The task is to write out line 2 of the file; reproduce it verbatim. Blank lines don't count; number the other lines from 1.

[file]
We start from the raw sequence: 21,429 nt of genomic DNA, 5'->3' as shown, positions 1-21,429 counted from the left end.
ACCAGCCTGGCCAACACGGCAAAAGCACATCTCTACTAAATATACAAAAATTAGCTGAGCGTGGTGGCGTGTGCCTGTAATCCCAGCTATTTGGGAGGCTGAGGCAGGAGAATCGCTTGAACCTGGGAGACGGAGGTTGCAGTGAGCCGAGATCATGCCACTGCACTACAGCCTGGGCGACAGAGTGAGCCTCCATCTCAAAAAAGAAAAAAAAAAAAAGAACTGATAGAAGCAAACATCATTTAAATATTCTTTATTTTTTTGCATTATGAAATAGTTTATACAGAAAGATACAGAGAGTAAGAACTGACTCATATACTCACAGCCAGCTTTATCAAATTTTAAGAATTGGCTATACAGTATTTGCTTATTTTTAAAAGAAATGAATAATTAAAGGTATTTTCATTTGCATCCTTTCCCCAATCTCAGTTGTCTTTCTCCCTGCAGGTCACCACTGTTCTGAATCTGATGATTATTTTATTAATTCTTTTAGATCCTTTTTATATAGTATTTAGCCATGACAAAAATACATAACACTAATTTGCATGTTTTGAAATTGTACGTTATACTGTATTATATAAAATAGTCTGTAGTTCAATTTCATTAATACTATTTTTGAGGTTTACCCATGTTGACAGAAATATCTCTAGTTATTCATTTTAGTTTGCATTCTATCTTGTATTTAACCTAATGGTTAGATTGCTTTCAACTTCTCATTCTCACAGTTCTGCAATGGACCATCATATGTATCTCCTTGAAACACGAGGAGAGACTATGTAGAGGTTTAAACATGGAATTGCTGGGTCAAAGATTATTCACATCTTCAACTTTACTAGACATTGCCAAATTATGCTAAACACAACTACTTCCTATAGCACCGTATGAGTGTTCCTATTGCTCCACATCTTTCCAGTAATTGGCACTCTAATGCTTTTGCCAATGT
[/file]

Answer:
ACCAGCCTGGCCAACACGGCAAAAGCACATCTCTACTAAATATACAAAAATTAGCTGAGCGTGGTGGCGTGTGCCTGTAATCCCAGCTATTTGGGAGGCTGAGGCAGGAGAATCGCTTGAACCTGGGAGACGGAGGTTGCAGTGAGCCGAGATCATGCCACTGCACTACAGCCTGGGCGACAGAGTGAGCCTCCATCTCAAAAAAGAAAAAAAAAAAAAGAACTGATAGAAGCAAACATCATTTAAATATTCTTTATTTTTTTGCATTATGAAATAGTTTATACAGAAAGATACAGAGAGTAAGAACTGACTCATATACTCACAGCCAGCTTTATCAAATTTTAAGAATTGGCTATACAGTATTTGCTTATTTTTAAAAGAAATGAATAATTAAAGGTATTTTCATTTGCATCCTTTCCCCAATCTCAGTTGTCTTTCTCCCTGCAGGTCACCACTGTTCTGAATCTGATGATTATTTTATTAATTCTTTTAGATCCTTTTTATATAGTATTTAGCCATGACAAAAATACATAACACTAATTTGCATGTTTTGAAATTGTACGTTATACTGTATTATATAAAATAGTCTGTAGTTCAATTTCATTAATACTATTTTTGAGGTTTACCCATGTTGACAGAAATATCTCTAGTTATTCATTTTAGTTTGCATTCTATCTTGTATTTAACCTAATGGTTAGATTGCTTTCAACTTCTCATTCTCACAGTTCTGCAATGGACCATCATATGTATCTCCTTGAAACACGAGGAGAGACTATGTAGAGGTTTAAACATGGAATTGCTGGGTCAAAGATTATTCACATCTTCAACTTTACTAGACATTGCCAAATTATGCTAAACACAACTACTTCCTATAGCACCGTATGAGTGTTCCTATTGCTCCACATCTTTCCAGTAATTGGCACTCTAATGCTTTTGCCAATGT